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(Check out Chris Reed’s movie review of Are You There God? It’s Me, Margaret., in theaters April 28, 2023. Seen it? Join the conversation with HtN on our Letterboxd Page.)

The 85-year-old Judy Blume is having quite the year. First came the beautiful, insightful documentary Judy Blume Forever, which premiered at Sundance and dropped on Amazon Prime just last week, and now there is a cinematic adaptation of perhaps her best-known work, Are You There God? It’s Me, Margaret. Directed by Kelly Fremon Craig (The Edge of Seventeen), the movie Are You There God? It’s Me, Margaret. is everything that fans of the author and this book could hope for, filled with all the innocence, angst, tears, joy, essential moral lessons, and humor that mark Blume’s writing.

Set in 1970, the year the novel was published, the film is both of that time and timeless, given the universality of the issues it highlights. When rising sixth-grader Margaret Simon (Abby Ryder Fortson, young Cassie in the first two Ant-Man films) is told by her parents that the family is moving from New York City to New Jersey, she is anything but happy. Beyond the friends and school she will miss, there is also her beloved grandmother, Sylvia (Kathy Bates, Richard Jewell), who will be left behind. At least it’s not all that far.

But father Herb (Benny Safdie, one half of the team behind Uncut Gems) has a new job, and though this means that mother Barbara (Rachel McAdams, Game Night) must give up her own career as an art teacher, the relocation happens, and quickly. Soon, young Margaret is in her new town, worried about the future and otherwise anxious about, well, everything. Not to fear, for company comes knocking in the form of neighbor—and fellow sixth-grader—Nancy Wheeler (Elle Graham), who soon invites her into a club with two of her besties. Loneliness, it seems, was not in the cards.

Or was it? Though she has new friends, Margaret frets constantly about her place in the world. This includes wondering when she will start menstruating (and grow, she hopes, some kind of chest). Though raised in a non-religious household (Herb is Jewish, Barbara is Christian, and they have decided to let Margaret choose her own faith later in life), she turns to God as a helpmate, asking for advice on what to do (and praying for her first period to arrive sooner rather than later). In the book she does this in writing, via a diary, whereas she prays out loud in the movie. No matter the difference, it works just as well.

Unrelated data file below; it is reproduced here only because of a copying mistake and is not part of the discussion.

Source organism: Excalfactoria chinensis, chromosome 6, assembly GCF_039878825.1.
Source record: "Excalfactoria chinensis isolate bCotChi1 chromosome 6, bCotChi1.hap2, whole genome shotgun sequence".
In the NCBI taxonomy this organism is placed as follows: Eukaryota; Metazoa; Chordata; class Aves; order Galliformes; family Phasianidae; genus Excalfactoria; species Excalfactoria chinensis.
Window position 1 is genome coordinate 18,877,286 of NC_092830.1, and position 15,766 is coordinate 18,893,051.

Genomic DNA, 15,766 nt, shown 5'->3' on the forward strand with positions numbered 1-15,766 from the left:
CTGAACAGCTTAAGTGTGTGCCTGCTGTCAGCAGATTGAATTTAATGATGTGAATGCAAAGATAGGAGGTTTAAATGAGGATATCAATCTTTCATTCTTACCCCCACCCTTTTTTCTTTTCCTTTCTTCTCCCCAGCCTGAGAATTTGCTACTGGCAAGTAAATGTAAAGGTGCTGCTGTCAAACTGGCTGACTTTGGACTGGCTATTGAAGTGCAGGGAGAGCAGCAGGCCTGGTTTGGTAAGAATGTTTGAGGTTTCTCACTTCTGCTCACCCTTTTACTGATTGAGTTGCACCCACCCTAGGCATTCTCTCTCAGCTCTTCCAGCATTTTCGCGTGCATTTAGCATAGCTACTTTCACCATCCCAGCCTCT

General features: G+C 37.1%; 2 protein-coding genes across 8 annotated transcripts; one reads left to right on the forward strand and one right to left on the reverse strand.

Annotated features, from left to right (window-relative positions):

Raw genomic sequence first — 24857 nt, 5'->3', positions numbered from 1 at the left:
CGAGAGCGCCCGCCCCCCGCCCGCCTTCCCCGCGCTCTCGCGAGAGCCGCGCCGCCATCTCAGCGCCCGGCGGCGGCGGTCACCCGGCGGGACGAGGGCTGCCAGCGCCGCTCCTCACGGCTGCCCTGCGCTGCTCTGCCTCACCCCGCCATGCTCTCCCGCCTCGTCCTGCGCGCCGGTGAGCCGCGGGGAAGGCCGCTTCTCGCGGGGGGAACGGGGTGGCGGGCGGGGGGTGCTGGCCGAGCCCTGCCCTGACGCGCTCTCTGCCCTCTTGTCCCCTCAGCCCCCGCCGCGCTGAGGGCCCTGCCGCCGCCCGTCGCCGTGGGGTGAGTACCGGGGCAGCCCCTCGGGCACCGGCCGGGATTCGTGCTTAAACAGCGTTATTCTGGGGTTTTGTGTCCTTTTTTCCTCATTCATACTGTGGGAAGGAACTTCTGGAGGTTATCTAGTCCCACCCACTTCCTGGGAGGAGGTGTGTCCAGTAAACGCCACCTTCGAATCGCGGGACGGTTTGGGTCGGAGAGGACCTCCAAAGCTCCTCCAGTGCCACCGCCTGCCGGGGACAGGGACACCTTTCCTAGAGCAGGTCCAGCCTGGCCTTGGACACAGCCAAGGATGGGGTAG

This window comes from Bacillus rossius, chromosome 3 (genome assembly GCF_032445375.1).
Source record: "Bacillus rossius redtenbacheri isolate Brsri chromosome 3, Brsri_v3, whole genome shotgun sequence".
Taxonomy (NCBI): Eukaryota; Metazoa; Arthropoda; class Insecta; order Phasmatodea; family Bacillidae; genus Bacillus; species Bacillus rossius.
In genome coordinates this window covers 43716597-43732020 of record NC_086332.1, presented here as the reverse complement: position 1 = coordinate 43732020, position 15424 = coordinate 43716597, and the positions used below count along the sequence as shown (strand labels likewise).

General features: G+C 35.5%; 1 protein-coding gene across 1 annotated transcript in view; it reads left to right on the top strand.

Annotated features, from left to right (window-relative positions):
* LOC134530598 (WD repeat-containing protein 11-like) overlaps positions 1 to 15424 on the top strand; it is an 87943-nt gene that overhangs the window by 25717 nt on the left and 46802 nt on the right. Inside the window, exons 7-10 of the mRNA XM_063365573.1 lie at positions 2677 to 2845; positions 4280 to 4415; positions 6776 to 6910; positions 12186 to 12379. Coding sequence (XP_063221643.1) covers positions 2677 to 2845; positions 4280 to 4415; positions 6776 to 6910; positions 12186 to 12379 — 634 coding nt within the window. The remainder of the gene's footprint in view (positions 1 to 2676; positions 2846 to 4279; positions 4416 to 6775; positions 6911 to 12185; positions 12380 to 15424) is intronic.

There are other small changes, including a slightly more diverse cast—Janie (Amari Alexis Price), another member of the club, is now Black, as is Mr. Benedict (Echo Kellum, Dealing with Dad), the school’s new teacher—but the story is wholly recognizable from the source text (which, in the interest of full disclosure, I admit to only reading for the first time a few weeks ago). There are even, depending on one’s point of view, a few improvements, including a better conclusion to one of the subplots involving Laura Danker (Isol Young), a physically more mature classmate, and a satisfying return to work for Barbara.

But what is on screen is otherwise faithful to the original in all the best ways. And though QAnon-influenced detractors of the moving 2020 tween drama Cuties may find themselves equally riled up over the notion that pre-teen kids dare think about their bodies and sex (I well remember my own childhood, and there’s nothing novel about that idea), Are You There God? It’s Me, Margaret. at all times remains true to its characters, grounding us firmly in the hope that openness and love can bring light to us all. Thank you, Judy Blume, and Kelly Fremon Craig, for this lovely treat.

– Christopher Llewellyn Reed (@ChrisReedFilm)

Lionsgate; Kelly Fremon Craig; Are You There God? It’s Me, Margaret. movie review

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Christopher Llewellyn Reed is a film critic, filmmaker, and educator. A member of both the Online Film Critics Society (OFCS) and the Washington DC Area Film Critics Association (WAFCA) and a Rotten Tomatoes-approved film critic, he is: lead film critic at Hammer to Nail; editor at Film Festival Today; formerly the host of the award-winning Reel Talk with Christopher Llewellyn Reed, from Dragon Digital Media; and the author of Film Editing: Theory and Practice. In addition, he is one of the founders and former cohosts of The Fog of Truth, a podcast devoted to documentary cinema.

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